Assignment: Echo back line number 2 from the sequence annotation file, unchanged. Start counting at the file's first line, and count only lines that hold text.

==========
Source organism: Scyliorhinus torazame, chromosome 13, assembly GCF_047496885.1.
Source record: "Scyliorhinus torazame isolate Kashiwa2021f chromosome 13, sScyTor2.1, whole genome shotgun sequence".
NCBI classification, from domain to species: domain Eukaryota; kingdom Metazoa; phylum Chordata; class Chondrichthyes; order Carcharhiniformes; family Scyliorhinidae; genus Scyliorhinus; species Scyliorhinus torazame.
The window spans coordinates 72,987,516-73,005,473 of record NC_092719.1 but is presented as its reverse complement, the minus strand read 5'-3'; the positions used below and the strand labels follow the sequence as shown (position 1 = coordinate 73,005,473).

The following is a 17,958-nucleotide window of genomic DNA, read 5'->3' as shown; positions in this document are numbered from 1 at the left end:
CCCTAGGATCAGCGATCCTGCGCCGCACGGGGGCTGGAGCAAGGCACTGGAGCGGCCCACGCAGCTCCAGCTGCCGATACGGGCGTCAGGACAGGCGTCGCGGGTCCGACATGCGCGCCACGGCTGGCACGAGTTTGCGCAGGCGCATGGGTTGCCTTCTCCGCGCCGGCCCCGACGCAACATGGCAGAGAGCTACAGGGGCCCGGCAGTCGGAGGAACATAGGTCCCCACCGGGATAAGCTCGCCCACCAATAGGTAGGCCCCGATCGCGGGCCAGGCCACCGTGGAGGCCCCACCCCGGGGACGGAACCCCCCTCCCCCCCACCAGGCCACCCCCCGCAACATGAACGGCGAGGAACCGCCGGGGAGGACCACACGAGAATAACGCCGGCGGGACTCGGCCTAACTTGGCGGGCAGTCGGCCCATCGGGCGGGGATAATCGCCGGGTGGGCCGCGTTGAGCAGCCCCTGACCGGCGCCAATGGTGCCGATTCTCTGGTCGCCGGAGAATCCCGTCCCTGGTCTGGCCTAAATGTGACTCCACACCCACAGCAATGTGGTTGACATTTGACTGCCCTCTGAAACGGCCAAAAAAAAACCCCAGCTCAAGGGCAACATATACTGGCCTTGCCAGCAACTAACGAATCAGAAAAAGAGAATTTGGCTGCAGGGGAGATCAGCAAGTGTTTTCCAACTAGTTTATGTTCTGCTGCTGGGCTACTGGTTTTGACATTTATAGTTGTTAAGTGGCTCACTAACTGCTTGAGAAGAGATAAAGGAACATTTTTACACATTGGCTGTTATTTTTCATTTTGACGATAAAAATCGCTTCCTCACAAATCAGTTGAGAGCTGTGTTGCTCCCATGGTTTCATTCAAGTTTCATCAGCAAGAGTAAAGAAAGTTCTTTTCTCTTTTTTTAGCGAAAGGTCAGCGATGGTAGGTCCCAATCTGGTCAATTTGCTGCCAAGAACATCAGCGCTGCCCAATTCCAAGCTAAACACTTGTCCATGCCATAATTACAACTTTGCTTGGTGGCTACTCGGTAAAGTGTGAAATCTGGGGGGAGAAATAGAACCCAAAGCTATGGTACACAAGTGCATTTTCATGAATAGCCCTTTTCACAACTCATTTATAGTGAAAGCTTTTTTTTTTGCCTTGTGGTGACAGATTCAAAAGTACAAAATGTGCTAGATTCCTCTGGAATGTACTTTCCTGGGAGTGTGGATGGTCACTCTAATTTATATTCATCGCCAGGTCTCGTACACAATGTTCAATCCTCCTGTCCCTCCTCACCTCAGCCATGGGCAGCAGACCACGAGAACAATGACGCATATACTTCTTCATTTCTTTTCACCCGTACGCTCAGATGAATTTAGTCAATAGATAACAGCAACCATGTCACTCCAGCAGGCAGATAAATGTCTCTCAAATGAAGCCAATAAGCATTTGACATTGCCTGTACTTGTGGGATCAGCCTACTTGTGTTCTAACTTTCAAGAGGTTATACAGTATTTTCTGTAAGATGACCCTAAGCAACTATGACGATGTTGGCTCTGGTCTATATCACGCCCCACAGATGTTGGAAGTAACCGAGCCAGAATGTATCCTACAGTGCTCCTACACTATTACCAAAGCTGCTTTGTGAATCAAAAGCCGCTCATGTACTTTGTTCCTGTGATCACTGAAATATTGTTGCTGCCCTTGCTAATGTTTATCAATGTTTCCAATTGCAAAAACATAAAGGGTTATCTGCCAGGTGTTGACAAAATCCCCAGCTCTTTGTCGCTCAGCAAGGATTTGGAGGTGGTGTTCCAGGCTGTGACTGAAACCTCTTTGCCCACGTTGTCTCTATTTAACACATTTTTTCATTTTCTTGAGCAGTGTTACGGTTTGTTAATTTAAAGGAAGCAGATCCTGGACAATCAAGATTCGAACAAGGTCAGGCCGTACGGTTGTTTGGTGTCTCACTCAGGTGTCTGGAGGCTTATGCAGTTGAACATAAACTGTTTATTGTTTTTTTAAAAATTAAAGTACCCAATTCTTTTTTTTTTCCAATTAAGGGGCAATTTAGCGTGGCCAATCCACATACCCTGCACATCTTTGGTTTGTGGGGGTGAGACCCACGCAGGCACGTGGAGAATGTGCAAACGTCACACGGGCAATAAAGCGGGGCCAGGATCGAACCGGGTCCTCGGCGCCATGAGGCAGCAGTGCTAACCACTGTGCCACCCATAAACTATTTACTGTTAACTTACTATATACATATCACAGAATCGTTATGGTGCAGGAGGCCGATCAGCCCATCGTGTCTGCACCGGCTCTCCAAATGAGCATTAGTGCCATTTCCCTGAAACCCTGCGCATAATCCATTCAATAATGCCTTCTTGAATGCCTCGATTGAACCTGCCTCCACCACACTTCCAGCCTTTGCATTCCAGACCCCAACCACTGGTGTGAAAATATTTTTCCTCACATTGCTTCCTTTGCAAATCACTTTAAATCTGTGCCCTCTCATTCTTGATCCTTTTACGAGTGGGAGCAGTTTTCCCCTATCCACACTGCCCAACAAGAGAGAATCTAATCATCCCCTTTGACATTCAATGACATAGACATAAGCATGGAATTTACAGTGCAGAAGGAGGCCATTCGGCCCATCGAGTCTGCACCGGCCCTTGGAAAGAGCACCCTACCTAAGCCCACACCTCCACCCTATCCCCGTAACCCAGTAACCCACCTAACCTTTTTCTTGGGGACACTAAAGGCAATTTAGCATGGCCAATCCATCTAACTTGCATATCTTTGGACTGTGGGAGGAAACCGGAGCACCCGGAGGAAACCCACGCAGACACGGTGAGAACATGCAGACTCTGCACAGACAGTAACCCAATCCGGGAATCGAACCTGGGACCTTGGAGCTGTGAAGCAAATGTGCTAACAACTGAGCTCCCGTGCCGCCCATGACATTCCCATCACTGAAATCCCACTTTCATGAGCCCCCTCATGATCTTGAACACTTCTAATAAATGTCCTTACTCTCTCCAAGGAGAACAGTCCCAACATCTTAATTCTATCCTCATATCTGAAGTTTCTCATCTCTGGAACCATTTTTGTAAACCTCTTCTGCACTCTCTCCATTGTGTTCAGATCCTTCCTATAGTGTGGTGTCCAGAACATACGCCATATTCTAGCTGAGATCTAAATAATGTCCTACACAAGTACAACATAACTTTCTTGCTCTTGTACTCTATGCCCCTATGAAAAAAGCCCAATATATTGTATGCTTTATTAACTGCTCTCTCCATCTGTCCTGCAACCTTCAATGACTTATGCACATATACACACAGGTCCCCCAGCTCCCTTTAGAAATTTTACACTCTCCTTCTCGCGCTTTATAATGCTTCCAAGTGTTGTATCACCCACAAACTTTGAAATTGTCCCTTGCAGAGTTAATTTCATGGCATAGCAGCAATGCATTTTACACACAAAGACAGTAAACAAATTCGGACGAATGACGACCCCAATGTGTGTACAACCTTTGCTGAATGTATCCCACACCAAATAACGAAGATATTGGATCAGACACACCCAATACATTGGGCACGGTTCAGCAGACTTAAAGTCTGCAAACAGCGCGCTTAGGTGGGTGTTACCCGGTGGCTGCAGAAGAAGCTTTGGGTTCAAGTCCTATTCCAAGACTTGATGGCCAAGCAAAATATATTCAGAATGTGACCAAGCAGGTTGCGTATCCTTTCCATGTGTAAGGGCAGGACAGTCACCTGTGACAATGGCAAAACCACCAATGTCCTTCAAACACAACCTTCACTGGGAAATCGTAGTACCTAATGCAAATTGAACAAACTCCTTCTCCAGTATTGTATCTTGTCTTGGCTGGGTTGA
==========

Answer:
Source record: "Scyliorhinus torazame isolate Kashiwa2021f chromosome 13, sScyTor2.1, whole genome shotgun sequence".